Worker and public safety top 700,000-member AFGE health concerns
The American Federation of Government Employees, which represents 700,000 federal and D.C. government workers, has been vigorously protesting the Trump administration’s inadequate response to the coronavirus pandemic. AFGE President Everett Kelley said in a memo the union “has serious concerns regarding the health and safety of the federal workforce and with the administration’s efforts to prevent, detect and treat the Coronavirus.” Of major priority are worker safety, protective equipment and hazardous duty pay.
Kelley added: “[A]gencies are not communicating with their workforces . . . to allow them to protect themselves or the public in a timely manner to contain the spread of this virus.” He specifically called out the needs of the thousands of workers who have daily contact with people, such as those in the Social Security and Veterans administrations and the Department of Homeland Security.
The union asked Congress to push all agencies to formally give permission to all employees who can work via telework to begin doing so immediately. Prior to the health crisis, the administration had been forcefully attempting to cut or cancel telework programs — although telework is mandated in the last contract. The union calls such administration attacks on its members “part of its ongoing war against federal workers and unions.” (afge.org, March 10)
Trump 2021 budget attacks workers’ rights and vital services
The vicious attacks on federal workers’ jobs and benefits, part of the Trump administration agenda beginning in 2017, was ramped up Feb. 10 when the 2021 government budget was released. Not only would the budget cut the already reduced number of federal jobs, but it would slash the number of days of paid leave and the government’s contribution to retirement pay. It would also change the pay system, so it would take longer for workers to advance up the pay scale. AFGE alleges that these changes are aimed at getting federal workers to retire or quit.
On top of the changes, the administration has reintroduced its plan to eliminate the Office of Personnel Management, which protects the government’s merit system, and transfer it to the Executive Office of the President — read “obvious nepotism.”
But that’s not all. The budget is being used to target vital services that women and gender-oppressed people need. The Equal Employment Opportunity Commission’s historically low budget would be cut by $27 million, making it harder to litigate workplace discrimination and sexual harassment cases. And millions would be chopped from the already underfinanced Violence Against Women Act. (afge.org, March 2)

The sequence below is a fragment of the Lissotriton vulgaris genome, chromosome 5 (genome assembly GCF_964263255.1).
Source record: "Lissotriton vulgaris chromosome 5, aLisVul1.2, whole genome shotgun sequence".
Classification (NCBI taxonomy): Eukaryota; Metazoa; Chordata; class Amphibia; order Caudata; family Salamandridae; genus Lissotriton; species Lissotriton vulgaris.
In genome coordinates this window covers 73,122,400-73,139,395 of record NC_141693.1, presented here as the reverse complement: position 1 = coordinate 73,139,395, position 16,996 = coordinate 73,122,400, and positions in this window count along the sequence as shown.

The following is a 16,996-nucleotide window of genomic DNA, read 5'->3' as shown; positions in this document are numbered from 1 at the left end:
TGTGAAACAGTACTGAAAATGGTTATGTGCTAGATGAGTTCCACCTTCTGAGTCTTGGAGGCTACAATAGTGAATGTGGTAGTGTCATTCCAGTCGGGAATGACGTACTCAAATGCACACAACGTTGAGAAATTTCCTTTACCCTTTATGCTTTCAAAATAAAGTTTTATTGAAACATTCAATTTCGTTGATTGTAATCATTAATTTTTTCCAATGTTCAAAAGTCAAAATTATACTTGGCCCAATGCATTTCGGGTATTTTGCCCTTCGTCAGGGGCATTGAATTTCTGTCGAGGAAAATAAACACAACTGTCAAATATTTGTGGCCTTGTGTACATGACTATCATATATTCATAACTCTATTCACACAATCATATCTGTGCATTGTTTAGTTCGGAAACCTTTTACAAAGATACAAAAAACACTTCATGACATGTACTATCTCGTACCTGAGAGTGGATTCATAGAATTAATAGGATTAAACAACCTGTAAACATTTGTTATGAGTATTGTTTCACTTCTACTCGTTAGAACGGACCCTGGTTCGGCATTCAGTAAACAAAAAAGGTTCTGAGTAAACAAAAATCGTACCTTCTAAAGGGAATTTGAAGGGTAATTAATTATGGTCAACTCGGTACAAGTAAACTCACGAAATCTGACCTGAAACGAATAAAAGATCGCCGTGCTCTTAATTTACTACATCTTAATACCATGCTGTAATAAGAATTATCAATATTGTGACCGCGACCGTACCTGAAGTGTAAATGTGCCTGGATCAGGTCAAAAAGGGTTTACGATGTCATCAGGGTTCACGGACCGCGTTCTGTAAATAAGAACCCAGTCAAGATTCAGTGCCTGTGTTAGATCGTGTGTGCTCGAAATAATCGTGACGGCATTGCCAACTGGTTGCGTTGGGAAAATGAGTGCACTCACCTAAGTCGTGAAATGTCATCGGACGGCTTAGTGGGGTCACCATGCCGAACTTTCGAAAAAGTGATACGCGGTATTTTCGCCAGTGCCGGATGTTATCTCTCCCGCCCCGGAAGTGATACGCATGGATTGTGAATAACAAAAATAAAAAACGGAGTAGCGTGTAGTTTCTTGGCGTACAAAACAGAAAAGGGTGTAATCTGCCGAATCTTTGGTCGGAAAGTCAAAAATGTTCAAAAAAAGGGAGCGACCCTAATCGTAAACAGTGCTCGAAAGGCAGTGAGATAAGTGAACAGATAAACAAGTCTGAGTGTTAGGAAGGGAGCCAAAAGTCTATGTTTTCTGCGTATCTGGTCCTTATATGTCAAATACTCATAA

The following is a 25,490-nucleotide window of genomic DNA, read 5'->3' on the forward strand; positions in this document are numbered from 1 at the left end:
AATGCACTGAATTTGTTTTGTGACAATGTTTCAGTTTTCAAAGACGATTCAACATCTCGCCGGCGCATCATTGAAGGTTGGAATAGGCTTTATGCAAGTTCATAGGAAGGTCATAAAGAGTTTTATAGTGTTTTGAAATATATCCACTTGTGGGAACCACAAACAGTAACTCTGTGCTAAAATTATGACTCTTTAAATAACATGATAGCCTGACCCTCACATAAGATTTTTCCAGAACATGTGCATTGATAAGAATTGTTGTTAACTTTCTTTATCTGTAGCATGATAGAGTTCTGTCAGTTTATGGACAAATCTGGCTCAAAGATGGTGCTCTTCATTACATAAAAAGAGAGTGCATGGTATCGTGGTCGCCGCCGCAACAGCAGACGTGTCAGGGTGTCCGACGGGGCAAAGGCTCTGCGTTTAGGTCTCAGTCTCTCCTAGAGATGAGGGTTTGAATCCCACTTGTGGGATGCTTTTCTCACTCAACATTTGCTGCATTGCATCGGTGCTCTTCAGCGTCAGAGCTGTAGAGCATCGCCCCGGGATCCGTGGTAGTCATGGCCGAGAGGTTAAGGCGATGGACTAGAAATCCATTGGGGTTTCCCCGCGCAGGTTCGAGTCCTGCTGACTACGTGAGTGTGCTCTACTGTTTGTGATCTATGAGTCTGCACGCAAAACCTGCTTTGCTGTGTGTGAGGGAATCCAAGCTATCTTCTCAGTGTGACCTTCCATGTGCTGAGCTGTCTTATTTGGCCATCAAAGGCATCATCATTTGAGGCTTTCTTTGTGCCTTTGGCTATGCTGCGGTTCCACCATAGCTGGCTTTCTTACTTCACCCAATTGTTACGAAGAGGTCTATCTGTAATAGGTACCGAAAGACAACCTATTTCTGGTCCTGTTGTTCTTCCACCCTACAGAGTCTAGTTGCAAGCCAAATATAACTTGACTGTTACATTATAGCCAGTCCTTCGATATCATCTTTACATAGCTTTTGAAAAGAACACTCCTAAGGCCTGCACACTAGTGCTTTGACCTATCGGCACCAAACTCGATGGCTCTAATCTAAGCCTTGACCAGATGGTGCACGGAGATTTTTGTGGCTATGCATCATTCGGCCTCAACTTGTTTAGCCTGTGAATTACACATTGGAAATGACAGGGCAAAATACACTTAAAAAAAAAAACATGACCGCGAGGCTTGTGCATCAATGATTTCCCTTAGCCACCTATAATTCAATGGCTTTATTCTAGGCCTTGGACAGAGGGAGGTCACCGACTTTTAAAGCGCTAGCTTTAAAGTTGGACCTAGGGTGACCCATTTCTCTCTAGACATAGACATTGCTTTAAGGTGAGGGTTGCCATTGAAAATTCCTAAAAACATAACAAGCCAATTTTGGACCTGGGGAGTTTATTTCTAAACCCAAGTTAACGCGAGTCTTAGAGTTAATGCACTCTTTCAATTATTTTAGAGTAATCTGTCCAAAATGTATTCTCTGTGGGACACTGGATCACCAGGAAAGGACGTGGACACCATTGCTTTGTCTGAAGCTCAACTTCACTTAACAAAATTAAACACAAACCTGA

UFCW slams Amazon’s job-cutting ‘cashierless’ grocery stores
The Food and Commercial Workers (UFCW) denounced Amazon’s opening of a cashier-less grocery store in Seattle. UFCW International President Marc Perrone contends Amazon’s use of cashier-free technology reveals one of its main goals: “eliminate as many jobs as possible as it seeks to take over America’s $800 billion grocery industry.” Calling Amazon “a clear and present danger to millions of good jobs,” Perrone notes: “Amazon might share its cashier-free technology with other retailers and chains, such as movie theaters and airports, which would threaten jobs in these industries.”
Perrone is calling on politicians and the public alike “to wake up and act before Amazon and Jeff Bezos do permanent damage to America’s economy and the future of work.”
The largest private sector union in the U.S., representing 1.3 million professionals in grocery stores and related industries, UFCW intends to make Amazon’s business model a 2020 election issue. Perrone asks: “[W]ho will be left to buy the company’s products if the job-killing behemoth succeeds in eliminating all the good-paying jobs?” (ufcw.org, March 3)
Austin bus drivers’ campaign wins contract without a strike
Bus drivers in Austin, Texas, started a “Black Eye” campaign — smearing black makeup or tape under their eyes so they looked like football players — to protest tense contract negotiations, which might have led to a strike. Brent Payne, president of Amalgamated Transit Union Local 1091, explained: “[W]e’ve been getting punched in the face by MV Transportation and Capital Metro.” (kxan.com, Feb. 21)
The protest helped win a decent contract without a strike. On March 1, the workers overwhelmingly ratified a contract with 8.5 percent wage increases and improved health benefits. The contract also unites 900 fixed-bus route drivers and maintenance workers who work at two Capital Metro facilities. Payne says, “I am proud of our members. They came together from two different bus depots — where they had been pitted against each other for years — and made their union . . . stronger.” (atu.org, March 1)